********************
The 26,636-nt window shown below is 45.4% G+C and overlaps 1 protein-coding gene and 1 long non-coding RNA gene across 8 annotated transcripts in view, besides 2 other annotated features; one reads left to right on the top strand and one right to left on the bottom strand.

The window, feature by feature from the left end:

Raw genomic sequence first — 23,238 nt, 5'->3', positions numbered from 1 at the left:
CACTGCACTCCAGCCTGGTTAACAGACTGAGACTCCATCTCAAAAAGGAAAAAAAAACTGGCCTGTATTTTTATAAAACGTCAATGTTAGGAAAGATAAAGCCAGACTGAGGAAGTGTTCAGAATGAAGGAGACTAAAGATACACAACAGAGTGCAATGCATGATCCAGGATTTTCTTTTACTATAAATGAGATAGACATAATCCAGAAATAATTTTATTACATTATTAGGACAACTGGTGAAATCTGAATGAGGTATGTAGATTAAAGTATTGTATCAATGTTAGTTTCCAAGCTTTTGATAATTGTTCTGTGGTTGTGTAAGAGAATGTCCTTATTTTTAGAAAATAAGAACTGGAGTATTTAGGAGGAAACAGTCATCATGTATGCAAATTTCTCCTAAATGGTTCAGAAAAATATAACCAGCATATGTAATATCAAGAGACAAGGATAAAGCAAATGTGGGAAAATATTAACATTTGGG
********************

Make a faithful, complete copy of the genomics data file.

The 26,636-nt window shown below is 45.4% G+C and overlaps 1 protein-coding gene and 1 long non-coding RNA gene across 8 annotated transcripts in view, besides 2 other annotated features; one reads left to right on the top strand and one right to left on the bottom strand.

The window, feature by feature from the left end:

Raw genomic sequence first — 23,238 nt, 5'->3', positions numbered from 1 at the left:
CACTGCACTCCAGCCTGGTTAACAGACTGAGACTCCATCTCAAAAAGGAAAAAAAAACTGGCCTGTATTTTTATAAAACGTCAATGTTAGGAAAGATAAAGCCAGACTGAGGAAGTGTTCAGAATGAAGGAGACTAAAGATACACAACAGAGTGCAATGCATGATCCAGGATTTTCTTTTACTATAAATGAGATAGACATAATCCAGAAATAATTTTATTACATTATTAGGACAACTGGTGAAATCTGAATGAGGTATGTAGATTAAAGTATTGTATCAATGTTAGTTTCCAAGCTTTTGATAATTGTTCTGTGGTTGTGTAAGAGAATGTCCTTATTTTTAGAAAATAAGAACTGGAGTATTTAGGAGGAAACAGTCATCATGTATGCAAATTTCTCCTAAATGGTTCAGAAAAATATAACCAGCATATGTAATATCAAGAGACAAGGATAAAGCAAATGTGGGAAAATATTAACATTTGGG